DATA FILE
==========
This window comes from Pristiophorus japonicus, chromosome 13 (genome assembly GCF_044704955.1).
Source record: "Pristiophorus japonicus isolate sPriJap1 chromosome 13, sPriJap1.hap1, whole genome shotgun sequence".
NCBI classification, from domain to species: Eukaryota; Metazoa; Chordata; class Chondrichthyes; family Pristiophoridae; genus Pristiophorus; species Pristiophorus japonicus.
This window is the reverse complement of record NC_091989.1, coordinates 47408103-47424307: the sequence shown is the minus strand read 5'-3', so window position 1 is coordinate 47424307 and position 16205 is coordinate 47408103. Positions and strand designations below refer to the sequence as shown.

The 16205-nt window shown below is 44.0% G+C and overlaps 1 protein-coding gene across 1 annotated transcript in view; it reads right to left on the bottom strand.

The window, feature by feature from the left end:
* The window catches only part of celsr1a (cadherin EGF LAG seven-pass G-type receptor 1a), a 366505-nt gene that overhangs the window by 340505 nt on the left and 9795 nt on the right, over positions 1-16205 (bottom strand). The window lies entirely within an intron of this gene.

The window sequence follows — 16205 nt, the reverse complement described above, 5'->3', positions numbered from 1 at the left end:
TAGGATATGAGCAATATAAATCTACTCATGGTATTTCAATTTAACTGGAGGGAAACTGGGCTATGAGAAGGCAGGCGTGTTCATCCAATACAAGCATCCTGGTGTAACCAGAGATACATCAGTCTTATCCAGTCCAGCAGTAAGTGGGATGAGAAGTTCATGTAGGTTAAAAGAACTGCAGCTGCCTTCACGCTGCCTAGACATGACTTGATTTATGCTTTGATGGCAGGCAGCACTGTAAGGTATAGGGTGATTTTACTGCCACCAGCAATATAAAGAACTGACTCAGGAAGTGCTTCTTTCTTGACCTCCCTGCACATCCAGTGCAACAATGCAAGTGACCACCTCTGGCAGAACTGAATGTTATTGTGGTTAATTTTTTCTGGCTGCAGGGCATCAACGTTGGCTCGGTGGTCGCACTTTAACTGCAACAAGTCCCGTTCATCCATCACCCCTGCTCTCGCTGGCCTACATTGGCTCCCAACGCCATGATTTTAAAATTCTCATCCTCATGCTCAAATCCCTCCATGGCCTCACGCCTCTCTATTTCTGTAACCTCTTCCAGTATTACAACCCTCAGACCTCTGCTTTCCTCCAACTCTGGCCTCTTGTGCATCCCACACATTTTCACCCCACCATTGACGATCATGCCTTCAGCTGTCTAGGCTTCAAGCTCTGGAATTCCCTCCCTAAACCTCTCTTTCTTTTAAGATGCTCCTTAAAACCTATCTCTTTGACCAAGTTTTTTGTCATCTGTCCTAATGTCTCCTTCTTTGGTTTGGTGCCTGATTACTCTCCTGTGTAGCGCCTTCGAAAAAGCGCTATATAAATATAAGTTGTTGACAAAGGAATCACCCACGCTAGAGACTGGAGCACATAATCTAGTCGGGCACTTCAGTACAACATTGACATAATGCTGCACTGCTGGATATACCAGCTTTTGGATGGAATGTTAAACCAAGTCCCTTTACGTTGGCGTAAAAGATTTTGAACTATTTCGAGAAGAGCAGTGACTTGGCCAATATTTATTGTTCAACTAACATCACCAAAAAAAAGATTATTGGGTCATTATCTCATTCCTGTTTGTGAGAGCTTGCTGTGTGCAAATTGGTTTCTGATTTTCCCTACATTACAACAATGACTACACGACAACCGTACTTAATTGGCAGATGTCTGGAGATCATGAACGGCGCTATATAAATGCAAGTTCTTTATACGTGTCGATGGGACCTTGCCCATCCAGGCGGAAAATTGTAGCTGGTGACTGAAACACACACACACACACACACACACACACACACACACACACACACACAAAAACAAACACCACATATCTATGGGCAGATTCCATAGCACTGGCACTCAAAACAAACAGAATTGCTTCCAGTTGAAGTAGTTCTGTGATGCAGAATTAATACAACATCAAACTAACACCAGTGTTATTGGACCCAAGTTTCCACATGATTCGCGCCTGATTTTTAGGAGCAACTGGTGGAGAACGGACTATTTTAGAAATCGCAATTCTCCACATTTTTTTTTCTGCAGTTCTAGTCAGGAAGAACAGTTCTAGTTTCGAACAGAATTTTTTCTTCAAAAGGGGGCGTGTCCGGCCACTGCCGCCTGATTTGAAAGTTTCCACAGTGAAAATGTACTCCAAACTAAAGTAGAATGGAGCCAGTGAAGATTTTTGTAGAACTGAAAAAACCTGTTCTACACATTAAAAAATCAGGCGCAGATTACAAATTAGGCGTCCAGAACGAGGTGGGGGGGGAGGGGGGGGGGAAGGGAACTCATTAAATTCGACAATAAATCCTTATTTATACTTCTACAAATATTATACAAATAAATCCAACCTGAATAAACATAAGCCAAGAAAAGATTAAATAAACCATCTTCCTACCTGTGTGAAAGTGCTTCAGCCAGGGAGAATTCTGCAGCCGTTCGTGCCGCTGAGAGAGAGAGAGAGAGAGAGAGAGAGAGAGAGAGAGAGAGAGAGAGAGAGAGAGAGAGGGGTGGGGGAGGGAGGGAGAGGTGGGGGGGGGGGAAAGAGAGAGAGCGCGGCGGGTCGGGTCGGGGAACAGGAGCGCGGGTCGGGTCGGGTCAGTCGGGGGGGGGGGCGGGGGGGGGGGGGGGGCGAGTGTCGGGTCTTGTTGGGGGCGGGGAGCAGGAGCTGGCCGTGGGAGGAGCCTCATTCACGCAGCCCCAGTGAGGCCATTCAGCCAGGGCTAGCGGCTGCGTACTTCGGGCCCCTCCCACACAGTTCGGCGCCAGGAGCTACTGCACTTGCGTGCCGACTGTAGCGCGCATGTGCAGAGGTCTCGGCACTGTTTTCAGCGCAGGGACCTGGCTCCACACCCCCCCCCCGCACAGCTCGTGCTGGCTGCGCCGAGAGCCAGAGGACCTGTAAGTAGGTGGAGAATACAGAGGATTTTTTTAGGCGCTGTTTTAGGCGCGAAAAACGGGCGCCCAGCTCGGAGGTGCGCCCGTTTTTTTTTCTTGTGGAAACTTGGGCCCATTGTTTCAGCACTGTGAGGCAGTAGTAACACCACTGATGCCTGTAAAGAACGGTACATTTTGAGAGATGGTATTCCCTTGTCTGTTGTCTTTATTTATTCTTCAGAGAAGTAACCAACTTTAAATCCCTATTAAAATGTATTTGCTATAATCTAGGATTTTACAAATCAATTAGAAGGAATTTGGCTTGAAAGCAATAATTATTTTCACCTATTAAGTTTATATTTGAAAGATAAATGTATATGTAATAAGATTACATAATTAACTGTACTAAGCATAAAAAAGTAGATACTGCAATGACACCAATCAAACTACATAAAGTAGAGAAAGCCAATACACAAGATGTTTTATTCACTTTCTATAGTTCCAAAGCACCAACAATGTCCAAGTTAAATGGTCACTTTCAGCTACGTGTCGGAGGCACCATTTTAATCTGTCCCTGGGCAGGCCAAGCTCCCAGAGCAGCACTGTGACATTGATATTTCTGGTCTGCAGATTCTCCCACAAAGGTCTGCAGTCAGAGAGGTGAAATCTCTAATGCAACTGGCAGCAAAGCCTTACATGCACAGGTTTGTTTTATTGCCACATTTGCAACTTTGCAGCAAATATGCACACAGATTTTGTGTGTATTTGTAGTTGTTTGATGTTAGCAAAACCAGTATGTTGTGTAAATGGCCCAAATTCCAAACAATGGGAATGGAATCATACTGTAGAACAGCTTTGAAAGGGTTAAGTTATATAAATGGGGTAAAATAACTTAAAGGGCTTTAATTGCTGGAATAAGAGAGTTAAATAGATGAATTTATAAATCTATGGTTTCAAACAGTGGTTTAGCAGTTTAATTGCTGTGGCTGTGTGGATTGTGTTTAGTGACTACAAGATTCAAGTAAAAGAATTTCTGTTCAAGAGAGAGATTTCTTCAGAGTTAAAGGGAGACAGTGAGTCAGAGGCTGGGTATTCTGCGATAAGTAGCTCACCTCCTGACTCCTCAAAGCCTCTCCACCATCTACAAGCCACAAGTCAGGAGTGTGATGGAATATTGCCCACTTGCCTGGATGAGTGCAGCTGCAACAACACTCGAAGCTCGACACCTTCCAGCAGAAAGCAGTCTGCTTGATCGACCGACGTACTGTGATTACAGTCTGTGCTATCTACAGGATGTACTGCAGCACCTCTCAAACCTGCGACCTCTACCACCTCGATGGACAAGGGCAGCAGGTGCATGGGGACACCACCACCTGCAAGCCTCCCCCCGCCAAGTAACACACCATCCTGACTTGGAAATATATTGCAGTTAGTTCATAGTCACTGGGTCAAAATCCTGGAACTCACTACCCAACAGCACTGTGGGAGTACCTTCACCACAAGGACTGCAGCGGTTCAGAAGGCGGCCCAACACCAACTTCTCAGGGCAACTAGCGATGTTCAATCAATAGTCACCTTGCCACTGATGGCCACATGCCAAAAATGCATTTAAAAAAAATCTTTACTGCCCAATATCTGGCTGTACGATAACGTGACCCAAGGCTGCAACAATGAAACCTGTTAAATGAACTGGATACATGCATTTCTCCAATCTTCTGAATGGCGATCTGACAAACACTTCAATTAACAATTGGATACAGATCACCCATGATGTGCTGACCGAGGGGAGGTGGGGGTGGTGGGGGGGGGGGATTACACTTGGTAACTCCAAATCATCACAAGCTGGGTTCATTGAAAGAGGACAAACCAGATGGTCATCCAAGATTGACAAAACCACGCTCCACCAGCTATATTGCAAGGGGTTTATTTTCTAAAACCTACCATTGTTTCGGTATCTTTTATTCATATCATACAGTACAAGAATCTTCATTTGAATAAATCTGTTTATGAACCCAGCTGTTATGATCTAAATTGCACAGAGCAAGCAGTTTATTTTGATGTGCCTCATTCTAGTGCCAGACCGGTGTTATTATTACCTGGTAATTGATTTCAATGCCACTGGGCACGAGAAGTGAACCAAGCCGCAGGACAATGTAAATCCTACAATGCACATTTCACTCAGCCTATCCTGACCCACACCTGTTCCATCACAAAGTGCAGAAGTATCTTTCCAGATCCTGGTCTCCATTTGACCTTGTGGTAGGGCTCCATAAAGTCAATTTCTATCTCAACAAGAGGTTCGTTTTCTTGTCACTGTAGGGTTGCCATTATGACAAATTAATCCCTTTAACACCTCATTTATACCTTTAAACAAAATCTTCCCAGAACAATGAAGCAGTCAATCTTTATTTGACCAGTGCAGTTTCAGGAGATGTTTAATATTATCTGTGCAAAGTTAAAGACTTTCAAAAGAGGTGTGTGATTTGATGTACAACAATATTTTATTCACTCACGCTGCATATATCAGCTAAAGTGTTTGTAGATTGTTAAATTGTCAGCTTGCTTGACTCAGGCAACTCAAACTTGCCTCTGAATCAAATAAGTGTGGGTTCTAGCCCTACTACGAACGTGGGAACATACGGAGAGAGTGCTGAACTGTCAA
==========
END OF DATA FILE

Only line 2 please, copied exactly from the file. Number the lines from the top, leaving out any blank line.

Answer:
Source record: "Pristiophorus japonicus isolate sPriJap1 chromosome 13, sPriJap1.hap1, whole genome shotgun sequence".